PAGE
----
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New Democratic Party leader Thomas Mulcair speaks during Question Period in the House of Commons on Parliament Hill in Ottawa May 13, 2014. (CHRIS WATTIE/REUTERS)
New Democratic Party leader Thomas Mulcair speaks during Question Period in the House of Commons on Parliament Hill in Ottawa May 13, 2014. (CHRIS WATTIE/REUTERS)

NDP under fire for ‘misuse of public funds’ Add to ...

The NDP is facing growing criticism for staffing offices in Montreal, Quebec City and Toronto with employees on the payroll of the House of Commons in Ottawa, including new attacks from a former New Democrat MP who said she faced “pressure” from the party to contribute to the budget for the system.

NDP Leader Thomas Mulcair is vigorously defending the decision to hire parliamentary staff to work alongside party officials in a satellite office in Quebec after the 2011 election, stating the large group of rookie MPs needed the political support. “We’ve respected the rules every step of the way,” Mr. Mulcair told reporters on Tuesday. “It’s been open, it’s been transparent since day one.”

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The controversy has been percolating for weeks in Ottawa after news reports revealed the existence of the satellite offices. Documents prepared for a committee hearing on the matter were leaked to the media this week. The Liberals and the Conservatives jumped at the opportunity to challenge Mr. Mulcair and his party on ethics.

The NDP said the administration of the House of Commons knew the staff were based outside Ottawa because it had their home addresses and provided them with cell phones with local numbers. The party said the satellite offices in Montreal and Quebec City helped Quebec MPs – who pooled their budgets to pay for the staff – communicate with the public and organize news conferences on parliamentary files.

The Conservatives and the Liberals pointed to internal correspondence that suggests the NDP told House of Commons officials the staff would be working in Ottawa. The Conservative Party has questioned whether the House of Commons approved of the innovative use of parliamentary funds.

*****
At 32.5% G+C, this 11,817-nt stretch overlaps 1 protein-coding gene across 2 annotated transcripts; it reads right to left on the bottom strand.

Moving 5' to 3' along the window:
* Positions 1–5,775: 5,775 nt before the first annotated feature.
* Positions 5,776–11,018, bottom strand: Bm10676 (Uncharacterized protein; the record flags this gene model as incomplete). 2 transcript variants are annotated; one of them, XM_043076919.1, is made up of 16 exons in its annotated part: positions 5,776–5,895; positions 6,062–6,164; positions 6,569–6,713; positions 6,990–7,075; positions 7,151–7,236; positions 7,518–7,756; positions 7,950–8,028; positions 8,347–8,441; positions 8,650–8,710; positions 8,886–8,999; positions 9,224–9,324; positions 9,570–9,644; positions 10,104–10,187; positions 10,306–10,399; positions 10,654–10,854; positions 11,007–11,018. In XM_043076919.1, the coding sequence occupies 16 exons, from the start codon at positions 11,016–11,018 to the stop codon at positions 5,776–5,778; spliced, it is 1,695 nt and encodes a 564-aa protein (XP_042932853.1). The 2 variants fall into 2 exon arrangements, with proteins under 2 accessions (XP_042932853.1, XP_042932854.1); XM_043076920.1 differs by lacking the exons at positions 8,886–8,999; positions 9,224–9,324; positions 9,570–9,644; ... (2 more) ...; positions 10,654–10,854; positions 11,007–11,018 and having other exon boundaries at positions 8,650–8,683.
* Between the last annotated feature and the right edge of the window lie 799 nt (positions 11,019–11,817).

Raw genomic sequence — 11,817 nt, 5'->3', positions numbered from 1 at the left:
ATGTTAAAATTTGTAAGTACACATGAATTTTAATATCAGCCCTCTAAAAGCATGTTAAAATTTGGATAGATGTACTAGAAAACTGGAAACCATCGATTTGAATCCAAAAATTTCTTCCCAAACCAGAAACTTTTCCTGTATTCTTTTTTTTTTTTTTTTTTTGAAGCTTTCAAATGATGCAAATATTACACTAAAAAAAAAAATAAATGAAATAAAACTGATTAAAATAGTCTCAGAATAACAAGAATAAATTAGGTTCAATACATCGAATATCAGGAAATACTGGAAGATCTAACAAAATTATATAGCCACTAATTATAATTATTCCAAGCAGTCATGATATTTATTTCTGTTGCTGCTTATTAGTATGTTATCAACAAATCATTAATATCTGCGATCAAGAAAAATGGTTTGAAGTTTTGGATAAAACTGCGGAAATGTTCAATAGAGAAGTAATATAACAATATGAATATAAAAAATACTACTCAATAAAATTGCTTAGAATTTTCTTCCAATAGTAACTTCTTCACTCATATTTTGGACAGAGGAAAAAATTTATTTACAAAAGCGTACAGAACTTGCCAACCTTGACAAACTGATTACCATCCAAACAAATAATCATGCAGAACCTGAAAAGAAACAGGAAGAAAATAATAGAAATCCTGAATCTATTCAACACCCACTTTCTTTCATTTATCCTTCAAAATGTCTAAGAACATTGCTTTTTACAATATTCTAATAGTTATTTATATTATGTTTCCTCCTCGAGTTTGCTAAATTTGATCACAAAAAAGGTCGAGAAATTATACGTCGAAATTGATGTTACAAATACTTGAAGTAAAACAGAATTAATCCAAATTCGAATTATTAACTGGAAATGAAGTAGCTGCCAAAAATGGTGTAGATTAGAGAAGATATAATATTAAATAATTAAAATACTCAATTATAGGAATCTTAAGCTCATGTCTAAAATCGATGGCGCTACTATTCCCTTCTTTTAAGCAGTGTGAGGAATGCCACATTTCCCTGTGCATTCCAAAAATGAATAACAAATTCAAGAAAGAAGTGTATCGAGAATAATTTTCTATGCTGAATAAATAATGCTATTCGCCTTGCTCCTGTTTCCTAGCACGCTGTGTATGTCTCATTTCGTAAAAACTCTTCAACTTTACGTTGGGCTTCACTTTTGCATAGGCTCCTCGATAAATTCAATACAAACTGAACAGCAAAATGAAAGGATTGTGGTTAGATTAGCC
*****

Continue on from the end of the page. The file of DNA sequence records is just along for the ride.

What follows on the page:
“The NDP were caught diverting taxpayer-funded resources from their constituents to their party,” Conservative MP Blake Richards said. “They should pay the money back.”

In a rare occurrence for a party leader, Mr. Mulcair will appear before a committee of the House of Commons on Thursday to answer questions from Liberal and Conservative MPs about the issue.

A former New Democrat MP who joined the Liberal Party in 2012 said the party and the leader’s office urged her to send some of her parliamentary budget to help pay for staff in Montreal. In a statement released by her office, Liberal MP Lise St-Denis said she “refused to pay the sums claimed by the NDP for the creation of this satellite office.”

“Despite the pressures from the staff of the NDP head office, the MP persisted in her refusal to participate in the creation of this office,” the statement said.

Liberal Leader Justin Trudeau, who is in a heated rivalry with Mr. Muclair to replace Prime Minister Stephen Harper in the next election, said the NDP needs to prove parliamentary funds were not used for partisan purposes.

“Misuse of public funds is always an extremely serious matter. It has been a long-standing rule in this place that there is a division between parliamentary work and partisan work,” Mr. Trudeau said, adding he is “look[ing] forward to hearing Mr. Mulcair explain himself.”

Mr. Mulcair told reporters there was no risk that the officials who were paid by the House of Commons were engaged in partisan activities during working hours.

“We’re the only party on Parliament Hill that has unionized staff. They’re unionized with two different bargaining units, two different unions, two different job descriptions, and if you know the NDP unions, you know that one group is not doing the work of the other group,” he said.

Mr. Mulcair accused the other parties of trying to change the rules and apply them retroactively.

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